It’s time for a little venting session.

My family thinks that I’m obsessive when it comes to food safety. They get upset when I get up from a dinner table and start to put food into the refrigerator and I always hear them say things like, “it’s OK to leave those beans out,” or “this is still hot, let’s let it set out for a while.”

Here are a few examples.

The Family Reunion: For a recent gathering, my cousin made his favorite baked beans recipe. It included sausage, hamburger and hot peppers, and he prepared it the day before and put it in the refrigerator. The day of the reunion, at about 1 p.m. he brought a small slow cooker, overflowing (at the point that the lid didn’t even close) with these cold baked beans and turned it on. We were going to eat at about 3 p.m!

First off, leftovers shouldn’t be re-heated in a slow cooker.

Second, this was way too full.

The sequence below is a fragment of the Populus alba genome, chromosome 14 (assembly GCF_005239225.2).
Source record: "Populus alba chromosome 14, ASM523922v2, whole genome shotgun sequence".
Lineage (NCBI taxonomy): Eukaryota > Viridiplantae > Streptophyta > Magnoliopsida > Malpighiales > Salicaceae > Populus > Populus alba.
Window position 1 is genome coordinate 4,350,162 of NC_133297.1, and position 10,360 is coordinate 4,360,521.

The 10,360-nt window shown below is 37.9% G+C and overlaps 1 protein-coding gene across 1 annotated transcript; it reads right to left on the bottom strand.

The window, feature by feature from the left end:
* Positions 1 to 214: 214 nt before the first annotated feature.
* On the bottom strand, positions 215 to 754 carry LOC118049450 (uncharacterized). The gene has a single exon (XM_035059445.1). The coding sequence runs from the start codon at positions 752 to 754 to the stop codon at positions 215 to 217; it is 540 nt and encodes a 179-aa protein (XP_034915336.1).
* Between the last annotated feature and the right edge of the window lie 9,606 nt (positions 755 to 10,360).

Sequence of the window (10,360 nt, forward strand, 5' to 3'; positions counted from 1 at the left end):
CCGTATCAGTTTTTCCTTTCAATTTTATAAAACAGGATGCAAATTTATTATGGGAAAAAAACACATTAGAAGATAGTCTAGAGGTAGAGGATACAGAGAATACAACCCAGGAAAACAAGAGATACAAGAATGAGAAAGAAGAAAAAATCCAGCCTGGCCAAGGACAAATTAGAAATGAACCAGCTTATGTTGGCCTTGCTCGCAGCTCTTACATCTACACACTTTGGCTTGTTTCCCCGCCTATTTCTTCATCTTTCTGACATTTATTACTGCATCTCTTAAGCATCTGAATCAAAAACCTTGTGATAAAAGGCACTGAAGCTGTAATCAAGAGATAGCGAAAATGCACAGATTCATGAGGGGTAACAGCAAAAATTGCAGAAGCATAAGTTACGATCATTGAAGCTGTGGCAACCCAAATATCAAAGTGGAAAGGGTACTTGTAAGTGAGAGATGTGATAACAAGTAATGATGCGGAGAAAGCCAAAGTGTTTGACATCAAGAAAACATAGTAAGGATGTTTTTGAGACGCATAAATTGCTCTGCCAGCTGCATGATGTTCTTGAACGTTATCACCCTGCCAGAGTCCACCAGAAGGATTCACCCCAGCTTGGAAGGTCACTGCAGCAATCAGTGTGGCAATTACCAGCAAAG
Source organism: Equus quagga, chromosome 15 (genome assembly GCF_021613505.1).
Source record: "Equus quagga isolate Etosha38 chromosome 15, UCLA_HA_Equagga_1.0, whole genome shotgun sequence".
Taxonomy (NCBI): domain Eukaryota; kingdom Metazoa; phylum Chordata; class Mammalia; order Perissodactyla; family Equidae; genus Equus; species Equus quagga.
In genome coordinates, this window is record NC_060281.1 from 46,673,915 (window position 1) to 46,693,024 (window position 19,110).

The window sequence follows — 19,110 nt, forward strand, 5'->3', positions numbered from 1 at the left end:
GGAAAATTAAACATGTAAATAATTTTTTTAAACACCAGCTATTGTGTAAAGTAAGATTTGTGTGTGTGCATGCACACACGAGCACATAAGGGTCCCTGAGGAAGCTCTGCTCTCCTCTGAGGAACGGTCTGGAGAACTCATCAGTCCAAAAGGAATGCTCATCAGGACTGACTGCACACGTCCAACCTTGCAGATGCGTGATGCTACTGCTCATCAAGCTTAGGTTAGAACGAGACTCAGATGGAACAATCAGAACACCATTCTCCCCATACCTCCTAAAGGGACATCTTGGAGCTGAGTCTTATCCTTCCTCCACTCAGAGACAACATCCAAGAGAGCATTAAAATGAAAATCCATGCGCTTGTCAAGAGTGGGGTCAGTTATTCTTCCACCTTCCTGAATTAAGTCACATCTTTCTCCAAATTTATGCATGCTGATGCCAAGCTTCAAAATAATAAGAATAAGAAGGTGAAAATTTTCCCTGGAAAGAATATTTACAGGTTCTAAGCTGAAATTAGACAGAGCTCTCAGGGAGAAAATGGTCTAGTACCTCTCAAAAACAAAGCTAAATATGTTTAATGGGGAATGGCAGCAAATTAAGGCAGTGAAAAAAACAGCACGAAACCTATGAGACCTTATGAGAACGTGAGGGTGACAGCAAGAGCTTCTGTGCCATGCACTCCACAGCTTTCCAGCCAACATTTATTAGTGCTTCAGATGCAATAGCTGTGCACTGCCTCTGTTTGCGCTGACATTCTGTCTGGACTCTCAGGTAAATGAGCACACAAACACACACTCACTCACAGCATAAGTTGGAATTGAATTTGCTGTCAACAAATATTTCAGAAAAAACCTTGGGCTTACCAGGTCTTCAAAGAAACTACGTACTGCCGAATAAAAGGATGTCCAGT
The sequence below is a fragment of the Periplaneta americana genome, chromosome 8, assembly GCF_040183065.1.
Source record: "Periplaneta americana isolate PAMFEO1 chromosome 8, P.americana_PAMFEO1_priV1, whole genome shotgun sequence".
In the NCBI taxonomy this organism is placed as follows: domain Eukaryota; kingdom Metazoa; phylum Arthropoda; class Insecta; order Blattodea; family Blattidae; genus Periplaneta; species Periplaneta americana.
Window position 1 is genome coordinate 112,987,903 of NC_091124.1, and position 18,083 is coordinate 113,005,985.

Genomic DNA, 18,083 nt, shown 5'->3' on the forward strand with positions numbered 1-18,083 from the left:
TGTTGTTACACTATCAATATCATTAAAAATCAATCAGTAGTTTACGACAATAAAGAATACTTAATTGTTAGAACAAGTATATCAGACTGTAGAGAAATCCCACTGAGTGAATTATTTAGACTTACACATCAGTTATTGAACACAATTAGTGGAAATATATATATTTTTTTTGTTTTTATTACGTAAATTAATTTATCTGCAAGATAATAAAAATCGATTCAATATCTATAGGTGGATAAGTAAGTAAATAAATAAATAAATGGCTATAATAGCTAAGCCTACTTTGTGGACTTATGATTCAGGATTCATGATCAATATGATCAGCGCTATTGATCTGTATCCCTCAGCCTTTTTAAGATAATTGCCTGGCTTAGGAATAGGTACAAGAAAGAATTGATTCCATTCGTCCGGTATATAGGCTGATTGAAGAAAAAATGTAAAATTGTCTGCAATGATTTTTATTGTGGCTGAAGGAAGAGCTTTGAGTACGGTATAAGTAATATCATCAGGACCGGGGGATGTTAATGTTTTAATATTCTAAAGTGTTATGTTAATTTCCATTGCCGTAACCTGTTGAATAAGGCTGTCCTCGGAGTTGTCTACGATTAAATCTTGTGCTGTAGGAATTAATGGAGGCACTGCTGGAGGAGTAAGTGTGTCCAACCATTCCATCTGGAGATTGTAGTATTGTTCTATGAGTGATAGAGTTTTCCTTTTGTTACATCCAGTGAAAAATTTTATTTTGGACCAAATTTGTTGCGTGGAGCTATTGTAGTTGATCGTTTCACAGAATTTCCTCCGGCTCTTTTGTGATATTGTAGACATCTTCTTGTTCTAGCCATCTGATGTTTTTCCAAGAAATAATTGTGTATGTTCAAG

To make things a bit safer, I took action. When everyone else was outside, I took the baked beans out of the slow cooker and heated them on the stove to 165 degrees F. After that, I washed out the slow cooler and then put the beans back in on low.

Last Thanksgiving: For our celebration last year, we went to a friends’ home with my mother for the holiday weekend. The plan was for them to get the turkey, then I would cook it.  Unfortunately, we arrived Wednesday evening to find the frozen bird in a cooler. Yikes!

As I was looking a little upset about this turkey situation, my mother said “It’s alright, honey.”

It isn’t alright.